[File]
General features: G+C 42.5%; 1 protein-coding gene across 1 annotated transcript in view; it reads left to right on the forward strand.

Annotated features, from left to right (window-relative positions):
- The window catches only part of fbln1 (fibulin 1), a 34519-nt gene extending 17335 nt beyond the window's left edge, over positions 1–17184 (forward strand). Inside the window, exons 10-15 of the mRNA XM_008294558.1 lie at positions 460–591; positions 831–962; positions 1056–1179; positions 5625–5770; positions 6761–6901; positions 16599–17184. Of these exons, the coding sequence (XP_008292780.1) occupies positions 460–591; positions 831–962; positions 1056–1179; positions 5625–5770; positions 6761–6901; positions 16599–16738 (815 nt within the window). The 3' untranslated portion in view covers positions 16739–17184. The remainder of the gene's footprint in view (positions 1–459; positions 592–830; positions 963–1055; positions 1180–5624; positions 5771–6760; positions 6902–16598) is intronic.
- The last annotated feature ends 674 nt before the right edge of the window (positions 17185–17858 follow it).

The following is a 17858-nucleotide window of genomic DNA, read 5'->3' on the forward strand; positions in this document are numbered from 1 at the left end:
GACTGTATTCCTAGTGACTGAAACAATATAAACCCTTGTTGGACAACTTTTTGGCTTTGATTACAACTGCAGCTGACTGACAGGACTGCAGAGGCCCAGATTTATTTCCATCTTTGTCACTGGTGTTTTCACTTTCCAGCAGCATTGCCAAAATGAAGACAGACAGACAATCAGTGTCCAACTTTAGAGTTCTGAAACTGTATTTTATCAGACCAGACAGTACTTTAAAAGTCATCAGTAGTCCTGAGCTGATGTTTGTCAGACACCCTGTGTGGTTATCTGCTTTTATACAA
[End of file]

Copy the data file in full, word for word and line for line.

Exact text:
General features: G+C 42.5%; 1 protein-coding gene across 1 annotated transcript in view; it reads left to right on the forward strand.

Annotated features, from left to right (window-relative positions):
- The window catches only part of fbln1 (fibulin 1), a 34519-nt gene extending 17335 nt beyond the window's left edge, over positions 1–17184 (forward strand). Inside the window, exons 10-15 of the mRNA XM_008294558.1 lie at positions 460–591; positions 831–962; positions 1056–1179; positions 5625–5770; positions 6761–6901; positions 16599–17184. Of these exons, the coding sequence (XP_008292780.1) occupies positions 460–591; positions 831–962; positions 1056–1179; positions 5625–5770; positions 6761–6901; positions 16599–16738 (815 nt within the window). The 3' untranslated portion in view covers positions 16739–17184. The remainder of the gene's footprint in view (positions 1–459; positions 592–830; positions 963–1055; positions 1180–5624; positions 5771–6760; positions 6902–16598) is intronic.
- The last annotated feature ends 674 nt before the right edge of the window (positions 17185–17858 follow it).

The following is a 17858-nucleotide window of genomic DNA, read 5'->3' on the forward strand; positions in this document are numbered from 1 at the left end:
GACTGTATTCCTAGTGACTGAAACAATATAAACCCTTGTTGGACAACTTTTTGGCTTTGATTACAACTGCAGCTGACTGACAGGACTGCAGAGGCCCAGATTTATTTCCATCTTTGTCACTGGTGTTTTCACTTTCCAGCAGCATTGCCAAAATGAAGACAGACAGACAATCAGTGTCCAACTTTAGAGTTCTGAAACTGTATTTTATCAGACCAGACAGTACTTTAAAAGTCATCAGTAGTCCTGAGCTGATGTTTGTCAGACACCCTGTGTGGTTATCTGCTTTTATACAA